Ohio’s gambling regulator gave the nod to a new round of sports wagering rules as the state is moving closer to the planned launch of legal betting in early 2023. The newly approved set of rules outlines the license fees and the requirements interested operators must cover to receive Class A, Class B, and Class C permits. Under the new rules, the Ohio Casino Control Commission can award no more than 25 Class A sports betting permits for the operation of online sportsbooks via mobile apps and websites.
One of the requirements stipulates that licensees must also hold Class B permits or operate a business within the Buckeye State. Each Class A licensee will be able to team up with no more than two sportsbook operators, which essentially means Ohio can have up to fifty online sports betting operators.
Class B permits allow for the provision of retail sports wagering from landbased facilities where punters can place bets via designated terminals and betting windows. The maximum number of Class B licenses is capped at forty. Each holder of such a license can establish a partnership with one sportsbook or Management Services Provider.
Class B Licenses Are Capped Based on County Population
Additionally, the new set of rules imposes restrictions on the maximum number of Class B permits per Ohio county, depending on its population. Counties with 800,000 or more residents can have no more than five Class B permits. Those with a population between 400,000 and 800,000 people are restricted to a maximum of three Class B permits. Smaller counties with 100,000 to 400,000 residents are entitled to a single license of this type.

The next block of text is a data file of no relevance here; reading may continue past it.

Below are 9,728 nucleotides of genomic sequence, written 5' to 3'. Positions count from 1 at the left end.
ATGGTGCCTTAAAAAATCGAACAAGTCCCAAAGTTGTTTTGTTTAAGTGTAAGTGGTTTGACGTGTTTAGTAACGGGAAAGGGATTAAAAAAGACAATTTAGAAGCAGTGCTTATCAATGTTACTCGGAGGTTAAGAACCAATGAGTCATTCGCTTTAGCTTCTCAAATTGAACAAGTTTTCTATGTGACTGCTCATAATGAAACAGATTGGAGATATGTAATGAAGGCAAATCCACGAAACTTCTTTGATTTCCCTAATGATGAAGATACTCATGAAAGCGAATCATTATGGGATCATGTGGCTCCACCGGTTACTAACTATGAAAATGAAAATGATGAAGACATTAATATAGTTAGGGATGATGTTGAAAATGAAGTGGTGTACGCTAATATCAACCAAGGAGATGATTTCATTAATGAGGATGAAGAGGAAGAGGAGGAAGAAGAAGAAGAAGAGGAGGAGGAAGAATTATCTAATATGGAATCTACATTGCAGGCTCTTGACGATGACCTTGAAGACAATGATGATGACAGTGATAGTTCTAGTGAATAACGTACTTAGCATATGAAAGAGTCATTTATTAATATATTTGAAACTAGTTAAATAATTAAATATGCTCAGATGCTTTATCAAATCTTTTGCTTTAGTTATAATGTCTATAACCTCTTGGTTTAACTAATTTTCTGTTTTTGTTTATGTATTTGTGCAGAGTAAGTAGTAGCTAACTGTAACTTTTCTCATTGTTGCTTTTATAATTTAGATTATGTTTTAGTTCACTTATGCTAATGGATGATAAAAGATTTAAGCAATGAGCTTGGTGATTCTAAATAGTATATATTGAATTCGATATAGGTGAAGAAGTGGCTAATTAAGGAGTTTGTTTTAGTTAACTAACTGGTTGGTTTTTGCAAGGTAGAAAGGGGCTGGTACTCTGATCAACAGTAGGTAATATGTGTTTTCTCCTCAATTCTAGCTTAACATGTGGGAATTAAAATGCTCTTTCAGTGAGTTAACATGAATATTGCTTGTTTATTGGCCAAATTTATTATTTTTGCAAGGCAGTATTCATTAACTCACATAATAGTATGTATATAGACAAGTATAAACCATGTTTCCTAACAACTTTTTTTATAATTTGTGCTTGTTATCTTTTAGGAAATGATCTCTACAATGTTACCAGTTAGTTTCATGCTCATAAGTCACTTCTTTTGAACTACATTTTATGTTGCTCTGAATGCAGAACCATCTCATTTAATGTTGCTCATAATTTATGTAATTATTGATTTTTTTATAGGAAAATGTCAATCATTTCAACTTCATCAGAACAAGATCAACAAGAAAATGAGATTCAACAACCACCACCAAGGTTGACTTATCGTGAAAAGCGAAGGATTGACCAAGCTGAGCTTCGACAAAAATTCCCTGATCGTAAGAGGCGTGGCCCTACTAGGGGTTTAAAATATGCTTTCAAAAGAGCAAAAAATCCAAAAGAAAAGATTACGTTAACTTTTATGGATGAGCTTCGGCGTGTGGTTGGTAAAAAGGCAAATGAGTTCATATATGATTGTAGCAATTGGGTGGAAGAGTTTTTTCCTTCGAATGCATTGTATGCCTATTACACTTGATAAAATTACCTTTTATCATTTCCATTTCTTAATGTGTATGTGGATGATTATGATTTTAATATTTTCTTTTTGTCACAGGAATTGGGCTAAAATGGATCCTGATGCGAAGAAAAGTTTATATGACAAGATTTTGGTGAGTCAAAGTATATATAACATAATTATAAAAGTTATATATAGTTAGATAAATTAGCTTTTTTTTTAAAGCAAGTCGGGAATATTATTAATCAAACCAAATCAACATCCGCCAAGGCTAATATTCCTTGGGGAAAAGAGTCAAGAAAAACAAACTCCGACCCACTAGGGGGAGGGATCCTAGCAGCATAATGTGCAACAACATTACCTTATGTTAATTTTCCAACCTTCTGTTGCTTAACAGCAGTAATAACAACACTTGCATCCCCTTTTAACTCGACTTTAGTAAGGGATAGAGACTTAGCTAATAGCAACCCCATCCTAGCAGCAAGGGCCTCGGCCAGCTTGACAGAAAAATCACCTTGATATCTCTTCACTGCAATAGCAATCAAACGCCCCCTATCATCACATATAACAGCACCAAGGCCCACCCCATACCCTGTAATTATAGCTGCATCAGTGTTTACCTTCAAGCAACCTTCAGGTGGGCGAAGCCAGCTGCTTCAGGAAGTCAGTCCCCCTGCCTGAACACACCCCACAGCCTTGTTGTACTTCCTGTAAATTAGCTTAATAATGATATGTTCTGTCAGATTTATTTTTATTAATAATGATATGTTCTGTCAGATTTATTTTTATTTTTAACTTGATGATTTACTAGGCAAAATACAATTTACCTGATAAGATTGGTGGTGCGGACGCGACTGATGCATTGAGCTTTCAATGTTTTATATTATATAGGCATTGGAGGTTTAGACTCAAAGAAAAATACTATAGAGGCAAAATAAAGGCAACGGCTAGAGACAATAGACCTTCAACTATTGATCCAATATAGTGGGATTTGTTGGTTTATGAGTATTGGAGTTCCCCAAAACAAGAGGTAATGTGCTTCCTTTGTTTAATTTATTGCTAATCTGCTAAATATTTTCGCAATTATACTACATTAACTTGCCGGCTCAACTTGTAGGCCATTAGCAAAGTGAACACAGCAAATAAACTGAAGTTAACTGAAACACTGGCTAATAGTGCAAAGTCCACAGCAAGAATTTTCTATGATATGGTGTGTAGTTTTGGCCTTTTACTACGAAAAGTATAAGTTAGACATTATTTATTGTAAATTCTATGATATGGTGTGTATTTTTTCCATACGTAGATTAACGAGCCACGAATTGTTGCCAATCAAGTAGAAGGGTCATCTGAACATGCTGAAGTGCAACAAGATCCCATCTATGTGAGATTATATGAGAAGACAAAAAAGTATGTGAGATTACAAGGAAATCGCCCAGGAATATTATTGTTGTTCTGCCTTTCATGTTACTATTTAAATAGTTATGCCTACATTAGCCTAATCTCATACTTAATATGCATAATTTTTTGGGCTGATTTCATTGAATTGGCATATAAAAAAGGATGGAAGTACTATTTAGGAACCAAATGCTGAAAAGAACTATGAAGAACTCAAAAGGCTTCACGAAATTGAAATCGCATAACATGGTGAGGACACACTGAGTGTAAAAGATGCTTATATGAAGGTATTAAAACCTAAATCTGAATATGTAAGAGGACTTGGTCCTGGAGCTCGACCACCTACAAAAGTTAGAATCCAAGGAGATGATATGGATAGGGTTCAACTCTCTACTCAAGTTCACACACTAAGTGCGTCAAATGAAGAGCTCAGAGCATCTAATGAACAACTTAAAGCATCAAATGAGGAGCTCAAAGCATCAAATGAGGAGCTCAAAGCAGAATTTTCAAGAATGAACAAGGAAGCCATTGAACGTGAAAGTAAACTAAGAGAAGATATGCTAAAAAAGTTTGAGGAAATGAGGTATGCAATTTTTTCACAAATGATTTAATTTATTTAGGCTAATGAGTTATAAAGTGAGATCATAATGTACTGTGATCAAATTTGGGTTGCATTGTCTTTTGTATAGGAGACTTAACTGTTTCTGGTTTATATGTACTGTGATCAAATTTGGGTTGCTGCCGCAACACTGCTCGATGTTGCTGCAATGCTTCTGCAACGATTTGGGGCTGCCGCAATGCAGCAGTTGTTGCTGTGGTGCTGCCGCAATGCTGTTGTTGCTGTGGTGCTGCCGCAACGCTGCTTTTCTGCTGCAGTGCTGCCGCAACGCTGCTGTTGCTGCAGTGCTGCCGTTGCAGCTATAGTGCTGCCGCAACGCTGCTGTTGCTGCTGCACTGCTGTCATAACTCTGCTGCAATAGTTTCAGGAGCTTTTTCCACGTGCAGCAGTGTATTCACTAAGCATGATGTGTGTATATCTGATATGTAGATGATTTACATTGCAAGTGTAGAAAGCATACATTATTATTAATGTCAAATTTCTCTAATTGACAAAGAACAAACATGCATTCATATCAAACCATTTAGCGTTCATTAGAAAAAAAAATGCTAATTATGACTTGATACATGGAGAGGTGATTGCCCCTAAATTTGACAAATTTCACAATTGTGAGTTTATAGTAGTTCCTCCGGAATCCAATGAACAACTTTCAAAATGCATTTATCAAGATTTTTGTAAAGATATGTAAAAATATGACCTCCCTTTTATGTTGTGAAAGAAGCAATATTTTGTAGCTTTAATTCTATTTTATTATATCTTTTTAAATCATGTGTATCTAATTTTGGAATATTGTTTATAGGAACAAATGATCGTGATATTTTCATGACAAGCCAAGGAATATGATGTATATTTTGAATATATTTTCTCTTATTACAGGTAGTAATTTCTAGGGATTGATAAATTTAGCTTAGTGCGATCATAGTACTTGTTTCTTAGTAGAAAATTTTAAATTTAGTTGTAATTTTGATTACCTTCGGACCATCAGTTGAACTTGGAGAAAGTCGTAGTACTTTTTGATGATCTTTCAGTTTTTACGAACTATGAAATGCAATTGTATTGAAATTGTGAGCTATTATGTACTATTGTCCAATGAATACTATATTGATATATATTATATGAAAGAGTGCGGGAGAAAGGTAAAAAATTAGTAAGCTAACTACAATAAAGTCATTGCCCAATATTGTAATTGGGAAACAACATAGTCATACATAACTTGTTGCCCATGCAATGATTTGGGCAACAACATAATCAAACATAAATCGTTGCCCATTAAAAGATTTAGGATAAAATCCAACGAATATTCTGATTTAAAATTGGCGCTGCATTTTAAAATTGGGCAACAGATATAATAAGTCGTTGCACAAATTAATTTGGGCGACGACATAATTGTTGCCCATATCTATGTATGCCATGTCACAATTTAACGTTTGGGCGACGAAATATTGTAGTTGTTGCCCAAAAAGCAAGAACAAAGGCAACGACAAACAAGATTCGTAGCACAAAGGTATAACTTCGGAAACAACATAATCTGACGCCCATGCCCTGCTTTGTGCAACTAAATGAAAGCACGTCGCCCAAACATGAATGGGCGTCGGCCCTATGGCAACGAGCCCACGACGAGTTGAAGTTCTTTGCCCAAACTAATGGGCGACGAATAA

Under these requirements, as many as twenty counties qualify for one Class B permit and three can receive up to three licenses of this kind. Three counties meet the criteria for holding up to five retail licenses. As for Class C licenses, these apply to self-service and cashier-operated betting terminals in venues authorized to sell alcoholic beverages. There is a ceiling of twenty such permits.
The Buckeye state is presently home to four landbased casinos, eight professional sports teams, and seven racinos (casinos located at racetracks) as well as PGA and NASCAR events. Provided that all qualifying proprietors apply and gain approval for licensure, four Class A permits and nineteen Class B permits will still remain.
The candidates will be assessed based on their contributions to the state as the new rules put it. Some of the factors that bear consideration include the length of time a candidate has been in business in Ohio and the overall amount of income they pay or intend to pay to staff members.
Stakeholders will receive notifications about the start of the application process, which is expected in the summer or fall of this year. Professional sports teams will pay from $1 million to $3.3 million for online betting permits if approved. The other candidates are expected to pay anywhere between $1.5 million and $5 million.